Not long ago I had the good fortune to be visiting one of my favorite cities, San Luis Obisbo, along the central California coast. While there, I spent a relaxing morning at the beautiful Botanical Garden. It’s true, that during my travels, looking for interesting gardens to visit is always high on my priority list, but because of my background in the child development field, it’s impossible for me to hide my excitement when I come across a thoughtfully and well designed children’s garden, such as this. I loved strolling through the botanical gardens, but this was a surprise bonus!

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I wandered alone with a big smile on my face, wishing I had a couple of little ones with me to explore the alphabet soup garden, kitchen garden, the sensory garden, the herb spiral garden, and more.

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Look at the tree stumps painted to look like toad stools!

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A tree with low branches and even an invitation to climb. What child could possibly resist?

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This little fort is called the Oak Den Hideaway.

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Around the bend, I came across the Zoo Garden planted with Monkey Paws, Cat Mint, Lion’s Tail, etc.

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Oh, look at this Dig It Garden and all the tools!

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Why, there’s even a worm box to learn about vermiculture!

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Here’s the sensory garden. How many colors can you find? Can you find a plant that is fuzzy? How does that leaf smell? Can you describe the way lemon balm tastes? Oh, and listen… do you hear the birds overhead? It’s all here.IMG_3702

The entire garden is made up of useful and edible plants.IMG_3701Well, it goes without saying that this enchanting hands-on environment was created by people who know children very well. What a delightfully fun space for children to explore and experience nature and gardening!

Pesto

One of my favorite dinners in summer is pasta made with pesto and home grown cherry tomatoes. Simple, healthy and full of garden goodness, it is the epitome of the taste of summer. Here is the recipe ( found in Cooking Light magazine years ago) I use:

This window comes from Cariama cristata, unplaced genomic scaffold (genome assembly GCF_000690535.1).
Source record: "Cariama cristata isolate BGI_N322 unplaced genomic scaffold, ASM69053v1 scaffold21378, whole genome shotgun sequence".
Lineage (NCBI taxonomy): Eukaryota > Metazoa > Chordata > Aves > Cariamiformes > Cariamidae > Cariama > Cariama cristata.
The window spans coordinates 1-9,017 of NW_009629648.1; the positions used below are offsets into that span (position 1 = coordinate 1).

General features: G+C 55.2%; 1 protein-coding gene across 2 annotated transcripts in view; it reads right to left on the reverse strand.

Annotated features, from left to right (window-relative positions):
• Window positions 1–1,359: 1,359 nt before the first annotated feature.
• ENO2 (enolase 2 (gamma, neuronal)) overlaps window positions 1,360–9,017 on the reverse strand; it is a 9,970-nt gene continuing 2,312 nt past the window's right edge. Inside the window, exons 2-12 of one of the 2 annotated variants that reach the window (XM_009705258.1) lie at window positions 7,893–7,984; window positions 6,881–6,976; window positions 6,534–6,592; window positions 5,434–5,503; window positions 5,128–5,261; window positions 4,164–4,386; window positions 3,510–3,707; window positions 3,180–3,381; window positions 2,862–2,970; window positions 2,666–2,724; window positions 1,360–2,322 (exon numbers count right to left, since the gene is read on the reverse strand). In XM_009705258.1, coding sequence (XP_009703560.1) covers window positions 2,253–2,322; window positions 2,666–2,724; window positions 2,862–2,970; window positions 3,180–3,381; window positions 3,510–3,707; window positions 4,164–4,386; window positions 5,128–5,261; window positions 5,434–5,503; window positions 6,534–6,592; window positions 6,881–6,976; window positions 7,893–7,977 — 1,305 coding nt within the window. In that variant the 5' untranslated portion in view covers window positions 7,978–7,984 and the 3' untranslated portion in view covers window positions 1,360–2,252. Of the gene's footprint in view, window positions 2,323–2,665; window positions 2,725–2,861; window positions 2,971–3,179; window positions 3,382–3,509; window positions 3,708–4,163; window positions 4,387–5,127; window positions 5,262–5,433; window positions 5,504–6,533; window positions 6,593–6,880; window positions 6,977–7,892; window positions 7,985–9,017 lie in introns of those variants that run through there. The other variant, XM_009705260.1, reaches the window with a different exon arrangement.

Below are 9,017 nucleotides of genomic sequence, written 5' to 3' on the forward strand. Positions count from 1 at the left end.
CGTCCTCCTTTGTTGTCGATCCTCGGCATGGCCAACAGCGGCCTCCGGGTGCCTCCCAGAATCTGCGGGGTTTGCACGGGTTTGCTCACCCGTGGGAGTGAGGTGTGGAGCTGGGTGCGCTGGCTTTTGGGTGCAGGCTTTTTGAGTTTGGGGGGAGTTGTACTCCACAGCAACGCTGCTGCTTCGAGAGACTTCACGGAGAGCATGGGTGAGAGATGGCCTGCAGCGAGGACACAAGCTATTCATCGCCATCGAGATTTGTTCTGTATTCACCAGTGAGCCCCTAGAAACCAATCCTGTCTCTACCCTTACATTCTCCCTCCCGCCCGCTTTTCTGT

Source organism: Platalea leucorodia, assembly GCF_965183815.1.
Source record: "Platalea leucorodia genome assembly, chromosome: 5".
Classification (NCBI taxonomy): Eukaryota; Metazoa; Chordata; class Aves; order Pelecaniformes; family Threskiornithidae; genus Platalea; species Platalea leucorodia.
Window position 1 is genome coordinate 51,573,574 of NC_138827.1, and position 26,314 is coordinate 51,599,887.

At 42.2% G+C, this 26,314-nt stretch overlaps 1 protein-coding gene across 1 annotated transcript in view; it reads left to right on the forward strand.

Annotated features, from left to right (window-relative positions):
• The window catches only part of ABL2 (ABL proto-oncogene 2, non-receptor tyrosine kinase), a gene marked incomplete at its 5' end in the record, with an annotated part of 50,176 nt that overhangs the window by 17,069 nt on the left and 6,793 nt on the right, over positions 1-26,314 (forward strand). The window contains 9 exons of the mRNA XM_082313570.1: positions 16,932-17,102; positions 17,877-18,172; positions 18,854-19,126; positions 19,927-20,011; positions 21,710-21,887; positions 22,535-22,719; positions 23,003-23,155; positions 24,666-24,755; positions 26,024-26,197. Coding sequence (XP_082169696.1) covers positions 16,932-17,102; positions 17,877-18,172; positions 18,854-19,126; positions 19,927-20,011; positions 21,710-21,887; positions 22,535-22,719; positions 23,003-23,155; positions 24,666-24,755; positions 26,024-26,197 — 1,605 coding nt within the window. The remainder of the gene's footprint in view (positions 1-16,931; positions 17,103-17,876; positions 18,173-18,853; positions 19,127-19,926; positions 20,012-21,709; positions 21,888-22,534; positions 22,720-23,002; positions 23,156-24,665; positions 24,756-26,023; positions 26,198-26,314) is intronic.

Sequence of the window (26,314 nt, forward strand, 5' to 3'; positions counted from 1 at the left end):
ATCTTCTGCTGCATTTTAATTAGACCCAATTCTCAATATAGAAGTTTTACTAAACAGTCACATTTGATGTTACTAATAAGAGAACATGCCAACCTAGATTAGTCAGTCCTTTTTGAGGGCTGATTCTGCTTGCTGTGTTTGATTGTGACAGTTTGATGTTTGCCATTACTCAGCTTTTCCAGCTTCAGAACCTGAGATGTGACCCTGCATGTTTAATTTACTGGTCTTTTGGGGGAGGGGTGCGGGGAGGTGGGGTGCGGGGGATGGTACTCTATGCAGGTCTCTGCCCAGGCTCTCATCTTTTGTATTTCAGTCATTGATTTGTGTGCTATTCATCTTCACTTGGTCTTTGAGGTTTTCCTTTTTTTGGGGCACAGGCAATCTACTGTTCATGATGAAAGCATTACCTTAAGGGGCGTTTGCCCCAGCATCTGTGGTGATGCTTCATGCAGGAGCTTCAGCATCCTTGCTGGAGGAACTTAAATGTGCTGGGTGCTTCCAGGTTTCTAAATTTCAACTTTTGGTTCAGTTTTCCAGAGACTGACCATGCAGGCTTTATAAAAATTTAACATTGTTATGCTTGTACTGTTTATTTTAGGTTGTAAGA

4 cups fresh basil leaves

2 pine nuts

2 Tablespoons extra virgin olive oil

1/4 teaspoon salt

2 garlic cloves, peeled

1/2 cup grated fresh Parmesan cheese

2 teaspoons butter, softened

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Combine the first five ingredients in a food processor; process until finely minced. Place in large bowl. Stir in grated cheese and softened butter.

 

IMG_5004I cook pasta according to directions, drain and add to the large bowl of pesto. Stir and then add in cherry tomatoes. Serve with sliced, grilled ciabatta bread. So delicious. So quick and easy. Dinner is served.

 

Pretty in Pink

The flowering shrubs and plants that I have in my garden are a palette of pinks, purples, blues, yellows and whites. For me, it’s a harmonious combination that works beautifully together. This morning while doing a bit of dead heading in the garden, I noticed the sea of pink flowers that are blooming right now. Come join me in a little walk so I can show you.

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As we step off the porch theses happy echinaceas greet us. The variety is Magnus. They are dazzling, yet hardy, with long lasting blooms. I am also loving my Green Jewel and Green Envy echinaceas that are also blooming right now, but I’ll show you those another time.

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To our left, this cleome is begging to be noticed. This is an annual in my foothills garden, but I love their bold, long lasting, fire-works blooms and so I plant them as seedlings in the spring, and look forward to their show throughout the summer season.

IMG_4521I wish I could remember the variety of this pink floribunda rose. I planted it at least fifteen years ago and it does well every year. It’s definitely a stunner.

IMG_4689Just look at this double blossom hollyhock showing off her pink, ruffled petticoats! Those petticoats were made for dancing. The hollyhock and the rose above are both in the same garden bed as the cleomes. Just beyond the hollyhock is Clematis Jackmanii.

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Further along the path in a shady area, this pink foxglove with her freckly throat peeks over the trellis. It’s late in the season for foxglove blooms; all of her sisters have already bloomed and have been cut back, but this one had an extra gift to give! And I thank her!

IMG_4682Now we’re back by the porch but on the other side. This ballerina variety of fuchsia lives in a pot in yet another shady area. Because it’s close to the house and in a pot, it’s protected from the snow and freezes we get. I cut it back each winter and by spring she’s ready to don her tutus and pirouette through another summer! The little garden stake in the pot was given to me by a dear friend, Sharleen, as I became a grandmother. Thanks for coming along with me. Enjoy your day.